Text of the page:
The Truth of One’s Desire

Namaste namaste, my friends. Today’s subject is desire. What is desire really?

According to the Bhagavad Gita, desire is something natural to the Self, something natural to the heart. The soul wants to love, the soul wants to live, the soul wants to be happy; but because of the contact we have with the material world, desire takes a form that separates us from our essence, and separates us from our union. Yoga means “divine union.” So, we’re born on the stage of illusion, not knowing who we are or why we’re here. And as we’re born in this space, we start to desire material things and worldly experiences. This isn’t bad, it’s just not the right answer.

So, we’re talking about how when our desires aren’t fulfilled, we get annoyed or angry because we’re so attached to our desire and we live on the plane of desire. We don’t live connected, we don’t live in divine union.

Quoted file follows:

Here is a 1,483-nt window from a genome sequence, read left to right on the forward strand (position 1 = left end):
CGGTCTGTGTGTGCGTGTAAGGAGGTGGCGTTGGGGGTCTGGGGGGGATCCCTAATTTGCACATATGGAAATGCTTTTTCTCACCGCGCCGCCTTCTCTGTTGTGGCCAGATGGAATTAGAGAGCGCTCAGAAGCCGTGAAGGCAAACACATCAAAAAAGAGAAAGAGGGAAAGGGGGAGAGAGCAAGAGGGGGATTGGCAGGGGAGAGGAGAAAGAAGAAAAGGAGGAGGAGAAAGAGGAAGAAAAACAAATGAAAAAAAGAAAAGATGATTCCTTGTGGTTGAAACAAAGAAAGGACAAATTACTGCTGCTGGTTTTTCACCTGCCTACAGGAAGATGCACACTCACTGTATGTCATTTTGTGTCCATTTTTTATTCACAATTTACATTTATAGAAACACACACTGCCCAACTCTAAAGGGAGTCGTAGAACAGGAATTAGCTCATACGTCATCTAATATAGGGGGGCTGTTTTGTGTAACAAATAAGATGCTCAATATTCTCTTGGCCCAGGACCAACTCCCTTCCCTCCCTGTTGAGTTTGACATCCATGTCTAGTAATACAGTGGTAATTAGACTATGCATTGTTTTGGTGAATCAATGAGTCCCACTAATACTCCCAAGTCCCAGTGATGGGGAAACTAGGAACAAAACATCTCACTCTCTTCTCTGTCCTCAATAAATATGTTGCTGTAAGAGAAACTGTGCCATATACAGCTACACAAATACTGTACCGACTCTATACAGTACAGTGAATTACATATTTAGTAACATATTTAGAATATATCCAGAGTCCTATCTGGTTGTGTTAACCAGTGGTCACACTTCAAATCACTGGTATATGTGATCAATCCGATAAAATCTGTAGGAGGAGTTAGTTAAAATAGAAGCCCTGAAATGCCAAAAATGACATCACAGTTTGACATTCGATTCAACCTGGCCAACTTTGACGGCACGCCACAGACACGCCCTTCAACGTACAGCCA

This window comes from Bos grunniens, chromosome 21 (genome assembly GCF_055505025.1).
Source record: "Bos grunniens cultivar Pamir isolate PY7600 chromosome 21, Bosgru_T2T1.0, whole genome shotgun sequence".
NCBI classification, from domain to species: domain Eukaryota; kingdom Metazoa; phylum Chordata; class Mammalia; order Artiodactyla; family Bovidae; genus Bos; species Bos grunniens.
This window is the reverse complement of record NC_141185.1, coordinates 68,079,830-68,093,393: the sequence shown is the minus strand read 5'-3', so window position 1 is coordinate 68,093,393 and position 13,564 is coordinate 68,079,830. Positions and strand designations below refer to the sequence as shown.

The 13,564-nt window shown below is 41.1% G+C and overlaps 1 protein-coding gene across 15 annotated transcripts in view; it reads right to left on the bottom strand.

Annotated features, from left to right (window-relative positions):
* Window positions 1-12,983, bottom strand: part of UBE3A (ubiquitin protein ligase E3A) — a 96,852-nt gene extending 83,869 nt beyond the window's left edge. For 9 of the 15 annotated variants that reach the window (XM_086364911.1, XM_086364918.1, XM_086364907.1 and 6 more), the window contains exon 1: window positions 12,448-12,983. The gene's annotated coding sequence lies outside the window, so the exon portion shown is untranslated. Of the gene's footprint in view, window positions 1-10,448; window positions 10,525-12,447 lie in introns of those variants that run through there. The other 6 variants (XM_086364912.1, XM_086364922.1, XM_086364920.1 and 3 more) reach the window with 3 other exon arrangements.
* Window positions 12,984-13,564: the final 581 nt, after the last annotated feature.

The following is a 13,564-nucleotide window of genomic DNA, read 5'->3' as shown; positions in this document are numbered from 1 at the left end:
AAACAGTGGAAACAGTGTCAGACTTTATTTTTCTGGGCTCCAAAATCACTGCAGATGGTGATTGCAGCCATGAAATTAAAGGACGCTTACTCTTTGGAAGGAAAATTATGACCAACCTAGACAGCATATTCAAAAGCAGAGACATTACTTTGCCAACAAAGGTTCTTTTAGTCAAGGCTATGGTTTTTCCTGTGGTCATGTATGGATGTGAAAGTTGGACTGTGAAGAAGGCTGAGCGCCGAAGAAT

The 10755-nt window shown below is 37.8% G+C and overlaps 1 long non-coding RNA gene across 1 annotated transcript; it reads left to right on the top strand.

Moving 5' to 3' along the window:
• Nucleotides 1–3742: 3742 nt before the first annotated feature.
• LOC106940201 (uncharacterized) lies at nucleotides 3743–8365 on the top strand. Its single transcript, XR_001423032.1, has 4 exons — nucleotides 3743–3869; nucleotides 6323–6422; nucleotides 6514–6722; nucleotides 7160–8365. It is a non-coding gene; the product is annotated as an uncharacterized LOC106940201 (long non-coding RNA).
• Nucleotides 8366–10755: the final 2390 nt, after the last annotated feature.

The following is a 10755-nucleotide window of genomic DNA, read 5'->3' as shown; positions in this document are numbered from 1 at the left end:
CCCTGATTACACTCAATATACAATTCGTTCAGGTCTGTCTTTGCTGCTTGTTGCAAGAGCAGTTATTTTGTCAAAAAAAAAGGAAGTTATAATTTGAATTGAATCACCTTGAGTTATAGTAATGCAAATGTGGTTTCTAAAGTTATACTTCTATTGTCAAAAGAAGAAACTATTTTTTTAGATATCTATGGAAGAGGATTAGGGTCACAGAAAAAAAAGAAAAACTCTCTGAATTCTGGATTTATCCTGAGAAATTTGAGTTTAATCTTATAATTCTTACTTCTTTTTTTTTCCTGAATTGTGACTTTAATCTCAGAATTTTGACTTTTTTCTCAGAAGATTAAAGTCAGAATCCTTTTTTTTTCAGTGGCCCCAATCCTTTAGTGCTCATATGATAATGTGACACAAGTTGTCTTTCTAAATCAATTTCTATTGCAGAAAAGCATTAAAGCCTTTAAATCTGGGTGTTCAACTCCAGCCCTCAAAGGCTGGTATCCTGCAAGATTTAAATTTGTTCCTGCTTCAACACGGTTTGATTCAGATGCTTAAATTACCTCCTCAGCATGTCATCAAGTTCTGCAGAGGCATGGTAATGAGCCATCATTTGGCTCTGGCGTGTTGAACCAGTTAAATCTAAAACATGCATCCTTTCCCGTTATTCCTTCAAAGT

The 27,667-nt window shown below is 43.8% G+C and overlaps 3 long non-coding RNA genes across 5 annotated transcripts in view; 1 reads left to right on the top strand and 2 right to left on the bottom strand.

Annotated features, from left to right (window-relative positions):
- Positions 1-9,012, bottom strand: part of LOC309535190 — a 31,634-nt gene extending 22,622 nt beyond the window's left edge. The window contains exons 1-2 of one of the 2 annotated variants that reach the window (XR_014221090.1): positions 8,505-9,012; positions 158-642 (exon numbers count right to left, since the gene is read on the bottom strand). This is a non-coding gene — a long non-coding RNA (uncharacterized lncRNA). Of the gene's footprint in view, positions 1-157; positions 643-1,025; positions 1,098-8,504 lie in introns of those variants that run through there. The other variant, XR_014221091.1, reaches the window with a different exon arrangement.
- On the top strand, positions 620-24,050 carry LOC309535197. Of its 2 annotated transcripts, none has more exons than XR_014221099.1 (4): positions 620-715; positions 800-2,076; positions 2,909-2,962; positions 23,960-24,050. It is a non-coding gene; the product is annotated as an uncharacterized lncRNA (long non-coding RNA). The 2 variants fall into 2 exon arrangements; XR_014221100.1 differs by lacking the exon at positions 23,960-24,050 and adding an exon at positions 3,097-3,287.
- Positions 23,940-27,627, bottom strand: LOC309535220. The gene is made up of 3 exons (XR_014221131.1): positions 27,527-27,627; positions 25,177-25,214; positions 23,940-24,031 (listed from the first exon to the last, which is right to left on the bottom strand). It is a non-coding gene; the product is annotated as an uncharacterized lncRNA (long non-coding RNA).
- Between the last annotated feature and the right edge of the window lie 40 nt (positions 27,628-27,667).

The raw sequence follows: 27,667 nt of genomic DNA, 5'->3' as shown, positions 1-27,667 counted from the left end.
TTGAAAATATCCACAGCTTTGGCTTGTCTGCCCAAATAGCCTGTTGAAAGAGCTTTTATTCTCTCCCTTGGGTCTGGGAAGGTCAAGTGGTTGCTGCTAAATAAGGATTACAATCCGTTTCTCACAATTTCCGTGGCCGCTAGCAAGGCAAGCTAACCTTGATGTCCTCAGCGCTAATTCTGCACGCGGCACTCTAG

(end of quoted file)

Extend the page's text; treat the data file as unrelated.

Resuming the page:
Of course, the idea is to reach that place of connection and divine union, and align our desire with a universal intention, where it benefits you just as much as it benefits everyone else. So, how interesting! That today in quarantine, we’ve put breaks on our desires. This virus is stopping all plans, projects, and desires of everyone. So the question is how will we respond? Will we get frustrated, annoyed and angry because we’ve interrupted our desires? Or will we use this as an opportunity to look within and find out which are the desires that balance us and which are the desires that are useless? We’ve cultivated a lot of desires that make us unhappy. So now is an opportunity to really look within and connect with yourself, discover your essence, and see what desires are healthy, and what desires are unhealthy. That’s today’s message.

Namaste, Haribol.

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